HomeEditorial CommentLet thy will be done

Let thy will be done


OVER a week ago there was a public reading of the summary of the will and testament of the late Nelson Mandela.

Wills have often been blamed for dividing families and causing untold angst. A will is a legal document which effectively stipulates the way in which the deceased would like to have his or her estate distributed or managed upon their passing.

I was relieved to hear that no one would be contesting the will. Or maybe it’s still early days. However, I have always been of the strong opinion that a will articulates the wishes of the deceased and any omissions from the will are not by accident, but are deliberate.

I don’t think being someone’s child or sharing the same surname gives one the right to feel entitled to be a beneficiary in someone’s estate.

If they decide to leave a large portion to the SPCA (Society for the Prevention of Cruelty to Animals) or some endowment fund let their will be done.

There is a tendency in us humans to want to reap where we did not sow.

Shortly after the contents of the Mandela will were released there was a huge debate as to why Graca Machel, Mandela’s third wife got the lion’s share and Winnie got nothing.

Assertions were made that Mandela had not forgiven Winnie yet he had managed to forgive his oppressors. I don’t know if this implies that Mandela’s forgiveness was supposed to be meted out in gold coins?

As far as I am aware Winnie is his ex-wife. I don’t know how many people out there would honestly put their hands up and leave an inheritance to their ex-wives or husbands. I could understand the desire to leave an inheritance to the children sired in a marriage with an ex, but the obligation surely doesn’t extend to the ex in question. More so when that spouse might have benefited in a generous divorce settlement.

However, all those outraged on Winnie’s behalf were silenced when Zindzi Mandela took to social media and aptly declared: “Media reports that my mother was left out of the will are mischievous and sensationalist. She never attended the reading of the will as she didn’t regard herself as a beneficiary. Why would she expect to be maintained after his passing when she was never maintained during his lifetime?”

I think in all fairness, it was a just distribution of his estate. Those who benefited from his money while he was still alive were not given anything posthumously.

However, what certainly raised eyebrows was Mandela’s generosity towards Graca’s children, Josina and Malengan who were sired by Samora. Madiba went further and also bequeathed some money to six of Samora’s children from his first marriage.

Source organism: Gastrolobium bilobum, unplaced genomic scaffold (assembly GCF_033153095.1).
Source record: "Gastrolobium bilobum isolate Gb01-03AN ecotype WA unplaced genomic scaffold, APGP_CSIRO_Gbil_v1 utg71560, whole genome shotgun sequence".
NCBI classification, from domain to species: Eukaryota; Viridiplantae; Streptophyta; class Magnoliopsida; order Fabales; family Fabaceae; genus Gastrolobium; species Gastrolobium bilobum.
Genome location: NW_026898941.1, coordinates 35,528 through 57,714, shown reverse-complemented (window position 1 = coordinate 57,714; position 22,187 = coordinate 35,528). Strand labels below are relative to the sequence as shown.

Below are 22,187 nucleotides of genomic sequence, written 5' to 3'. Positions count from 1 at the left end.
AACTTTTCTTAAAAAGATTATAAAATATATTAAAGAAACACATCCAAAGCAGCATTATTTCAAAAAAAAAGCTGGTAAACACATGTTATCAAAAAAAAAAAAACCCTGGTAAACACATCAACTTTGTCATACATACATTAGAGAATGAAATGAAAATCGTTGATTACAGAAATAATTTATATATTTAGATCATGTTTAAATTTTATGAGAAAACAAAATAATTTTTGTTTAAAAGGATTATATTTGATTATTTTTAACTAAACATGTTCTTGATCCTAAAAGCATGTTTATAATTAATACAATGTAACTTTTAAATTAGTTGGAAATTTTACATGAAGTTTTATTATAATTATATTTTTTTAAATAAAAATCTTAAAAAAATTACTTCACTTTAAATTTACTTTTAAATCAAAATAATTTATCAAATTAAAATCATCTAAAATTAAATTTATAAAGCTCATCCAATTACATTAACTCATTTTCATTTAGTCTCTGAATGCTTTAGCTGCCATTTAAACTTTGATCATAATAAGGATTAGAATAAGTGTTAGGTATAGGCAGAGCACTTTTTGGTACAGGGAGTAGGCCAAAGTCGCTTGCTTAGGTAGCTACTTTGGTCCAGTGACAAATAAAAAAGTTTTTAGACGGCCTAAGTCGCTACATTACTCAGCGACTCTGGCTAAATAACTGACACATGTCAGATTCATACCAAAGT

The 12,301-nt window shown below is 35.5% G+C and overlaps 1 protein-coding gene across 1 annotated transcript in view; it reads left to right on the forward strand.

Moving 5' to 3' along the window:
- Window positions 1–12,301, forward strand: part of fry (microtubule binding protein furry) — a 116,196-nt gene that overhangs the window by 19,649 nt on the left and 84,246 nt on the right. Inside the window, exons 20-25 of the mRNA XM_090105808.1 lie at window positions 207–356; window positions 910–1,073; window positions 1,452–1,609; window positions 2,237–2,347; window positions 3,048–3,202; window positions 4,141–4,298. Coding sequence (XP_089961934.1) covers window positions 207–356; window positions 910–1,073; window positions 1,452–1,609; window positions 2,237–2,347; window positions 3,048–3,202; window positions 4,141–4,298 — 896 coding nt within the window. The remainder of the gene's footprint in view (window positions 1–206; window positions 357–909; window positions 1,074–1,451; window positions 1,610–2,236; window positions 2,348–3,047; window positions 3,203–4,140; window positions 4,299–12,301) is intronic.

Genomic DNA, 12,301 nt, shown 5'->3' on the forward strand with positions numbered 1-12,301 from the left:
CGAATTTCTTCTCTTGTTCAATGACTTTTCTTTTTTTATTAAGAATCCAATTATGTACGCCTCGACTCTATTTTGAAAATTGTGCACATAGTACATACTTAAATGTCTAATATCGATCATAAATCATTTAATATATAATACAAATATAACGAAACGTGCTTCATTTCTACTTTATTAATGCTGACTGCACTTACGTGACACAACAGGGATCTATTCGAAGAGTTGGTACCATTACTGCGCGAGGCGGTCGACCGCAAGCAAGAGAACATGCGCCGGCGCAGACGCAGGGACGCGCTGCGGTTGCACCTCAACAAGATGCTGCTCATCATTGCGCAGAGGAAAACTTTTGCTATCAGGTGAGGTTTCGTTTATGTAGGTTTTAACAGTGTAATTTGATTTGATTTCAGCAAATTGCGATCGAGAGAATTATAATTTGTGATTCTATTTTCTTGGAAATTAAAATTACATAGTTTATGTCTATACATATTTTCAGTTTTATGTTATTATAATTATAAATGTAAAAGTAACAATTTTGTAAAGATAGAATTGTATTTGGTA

However, it should be known that Graca raised these children as her own following her marriage to Samora. So it would seem appropriate to also encompass them into the will.

It’s been barely two months since Mandela’s passing and already there are allegations of the existence of two love children who are claiming recognition. It is alleged that Mandela sired two love kids, Onica Mothoa and Mpho Mpule while married to Evelyn Mase, his first wife. Look, I won’t write off these allegations as completely false. There could be a possibility that these children are indeed his.

This is a story that often plays itself out at many African funerals where children creep out of the woodwork seeking acknowledgement as well as a claim to the deceased’s estate. My gripe has always been why wait to be acknowledged at someone’s grave site? Why not initiate that while the person is still alive?

However, it would appear that in Mothoa’s case she has been trying since 2003 to establish her paternity claims and this amounted to zero. If Mandela failed to acknowledge her while he was still alive, who will do so in his absence? These two have lived all these years without Mandela; what will change now?

They cannot establish a relationship with him now. Conversely, I appreciate that as humans we have an innate desire to belong and a name gives us much-needed identity. Mothoa insists that the Mandela name is a legacy she wants to bequeath to her children and grandchildren. So stands her will; it has nothing to do with money, but a lot do with legacy.

So just like money that can be distributed in a will there are other intangible items like legacies that can continue to be passed from generation to generation. So maybe we should let Motheo and Mpho be in their determination to be recognised. Maybe it’s in this knowledge they will find peace of mind.

 Sukoluhle Nyathi is the author of the Polygamist. You can follow her on Twitter @SueNyathi

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